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Could the Starz-Lions Gate Deal Get Competitive?

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Competitive deals can make your quarter

Competitive deals can make your quarter if you’re a merger arbitrage professional. If you get two companies bidding against each other, a 1% gross spread can easily become a 10% gross spread by the time everything is said and done. Recently, we saw a bidding war in the Starwood (HOT)-Marriott (MAR) deal. In fact, this deal also resembles the Salix Pharma deal where Valeant had an agreement to buy Salix under a cash tender. Endo Pharmaceuticals lobbed in a competing bid. Valeant ended up having to increase its offer to get the deal done. Arbitrageurs made about 10% gross in the course of a few weeks.

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Deal comparisons

Arbitrageurs often compare the price the acquirer is paying to the price of other deals in the same industry. This is always more of an art than a science. No two companies are alike and interest rate environments change. The best comparisons for this transaction include the following:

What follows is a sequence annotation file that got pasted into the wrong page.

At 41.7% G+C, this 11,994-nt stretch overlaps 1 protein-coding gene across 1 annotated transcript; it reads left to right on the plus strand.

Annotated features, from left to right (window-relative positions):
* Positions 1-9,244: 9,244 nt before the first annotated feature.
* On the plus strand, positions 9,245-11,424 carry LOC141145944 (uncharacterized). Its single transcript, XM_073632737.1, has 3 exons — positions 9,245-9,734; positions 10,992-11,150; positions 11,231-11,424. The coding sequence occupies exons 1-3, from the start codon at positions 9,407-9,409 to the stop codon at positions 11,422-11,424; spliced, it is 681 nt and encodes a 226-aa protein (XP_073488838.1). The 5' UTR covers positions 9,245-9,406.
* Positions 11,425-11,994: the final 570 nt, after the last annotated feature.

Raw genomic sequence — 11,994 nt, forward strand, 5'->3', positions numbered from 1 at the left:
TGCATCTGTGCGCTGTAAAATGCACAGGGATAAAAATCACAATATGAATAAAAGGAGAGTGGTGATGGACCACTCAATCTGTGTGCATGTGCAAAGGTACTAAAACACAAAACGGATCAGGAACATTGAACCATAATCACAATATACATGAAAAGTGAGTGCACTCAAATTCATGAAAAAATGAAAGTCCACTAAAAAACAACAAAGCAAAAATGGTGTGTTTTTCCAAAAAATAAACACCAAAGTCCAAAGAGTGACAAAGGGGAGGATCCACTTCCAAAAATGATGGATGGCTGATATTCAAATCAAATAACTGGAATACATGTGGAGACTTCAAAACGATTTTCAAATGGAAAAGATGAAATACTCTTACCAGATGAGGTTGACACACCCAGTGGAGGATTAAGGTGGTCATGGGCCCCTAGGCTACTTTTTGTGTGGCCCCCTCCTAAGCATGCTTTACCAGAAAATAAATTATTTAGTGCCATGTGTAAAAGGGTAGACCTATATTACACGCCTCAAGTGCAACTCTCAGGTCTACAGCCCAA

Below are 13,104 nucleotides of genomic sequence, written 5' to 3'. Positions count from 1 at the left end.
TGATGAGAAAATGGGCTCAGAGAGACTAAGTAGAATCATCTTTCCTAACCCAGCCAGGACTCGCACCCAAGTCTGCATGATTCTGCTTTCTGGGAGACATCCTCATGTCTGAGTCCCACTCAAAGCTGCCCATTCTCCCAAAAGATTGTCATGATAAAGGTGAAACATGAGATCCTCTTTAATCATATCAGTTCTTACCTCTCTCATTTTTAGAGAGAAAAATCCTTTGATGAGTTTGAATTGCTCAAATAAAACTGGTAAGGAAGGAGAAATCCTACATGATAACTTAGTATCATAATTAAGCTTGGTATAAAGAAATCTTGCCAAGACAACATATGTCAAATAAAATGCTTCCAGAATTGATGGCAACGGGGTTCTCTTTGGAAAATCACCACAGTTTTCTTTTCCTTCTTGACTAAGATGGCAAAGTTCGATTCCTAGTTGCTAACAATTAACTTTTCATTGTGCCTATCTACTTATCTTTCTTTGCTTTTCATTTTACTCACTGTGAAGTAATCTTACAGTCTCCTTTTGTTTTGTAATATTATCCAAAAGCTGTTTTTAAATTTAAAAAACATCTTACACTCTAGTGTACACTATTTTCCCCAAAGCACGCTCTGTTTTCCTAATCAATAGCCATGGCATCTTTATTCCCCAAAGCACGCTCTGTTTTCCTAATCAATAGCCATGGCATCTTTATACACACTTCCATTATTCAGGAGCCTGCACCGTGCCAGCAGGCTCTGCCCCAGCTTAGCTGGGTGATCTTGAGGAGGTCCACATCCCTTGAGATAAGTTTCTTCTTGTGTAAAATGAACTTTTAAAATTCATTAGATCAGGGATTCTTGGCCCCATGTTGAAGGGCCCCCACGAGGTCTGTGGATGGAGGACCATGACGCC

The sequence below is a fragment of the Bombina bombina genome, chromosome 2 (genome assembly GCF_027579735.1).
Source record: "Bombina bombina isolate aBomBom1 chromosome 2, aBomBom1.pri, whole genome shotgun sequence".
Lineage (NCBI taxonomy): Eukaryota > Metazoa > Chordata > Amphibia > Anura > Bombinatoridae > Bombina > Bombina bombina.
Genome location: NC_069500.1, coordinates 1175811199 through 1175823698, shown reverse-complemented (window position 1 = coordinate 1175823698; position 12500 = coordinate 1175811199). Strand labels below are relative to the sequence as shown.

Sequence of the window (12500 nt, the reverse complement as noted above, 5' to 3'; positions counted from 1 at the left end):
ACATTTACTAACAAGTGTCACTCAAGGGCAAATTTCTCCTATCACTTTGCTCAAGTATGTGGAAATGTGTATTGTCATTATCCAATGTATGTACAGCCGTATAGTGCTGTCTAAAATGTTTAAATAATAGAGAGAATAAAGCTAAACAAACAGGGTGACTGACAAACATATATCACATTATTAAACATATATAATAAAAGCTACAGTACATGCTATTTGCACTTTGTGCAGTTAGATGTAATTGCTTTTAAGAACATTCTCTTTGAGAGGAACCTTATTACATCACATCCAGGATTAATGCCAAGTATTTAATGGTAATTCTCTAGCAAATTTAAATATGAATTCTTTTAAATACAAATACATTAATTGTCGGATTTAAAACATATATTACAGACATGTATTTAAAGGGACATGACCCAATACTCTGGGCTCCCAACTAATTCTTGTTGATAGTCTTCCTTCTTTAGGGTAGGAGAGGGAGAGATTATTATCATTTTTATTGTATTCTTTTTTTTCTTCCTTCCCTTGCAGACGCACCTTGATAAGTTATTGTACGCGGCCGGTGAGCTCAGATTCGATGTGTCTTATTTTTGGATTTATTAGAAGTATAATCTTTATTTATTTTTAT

• Sinclair TV of Seattle-Sinclair
  • Digital Generation-Extreme Reach
  • CORE Media Group-Apollo

In this deal, Starz is being bought for 2.5x revenues and 10.6x EBITDA (earnings before interest, tax, depreciation, and amortization). The average multiples of these three comparable deals are 1.7x revenues and 10.6x EBITDA. So, it appears that the multiples are on the high side.

Could there be a competing buyer?

CNBC reported that Starz (STRZA) ran an auction process to sell the company. This means that potential buyers were solicited by Starz’s bankers. Note that John Malone and Lions Gate (LGF) already control 43% of the vote, so it would be almost impossible for a hostile buyer to get anywhere.

Other merger arbitrage resources

For a primer on risk arbitrage investing, read Merger arbitrage must-knows: A key guide for investors.

 

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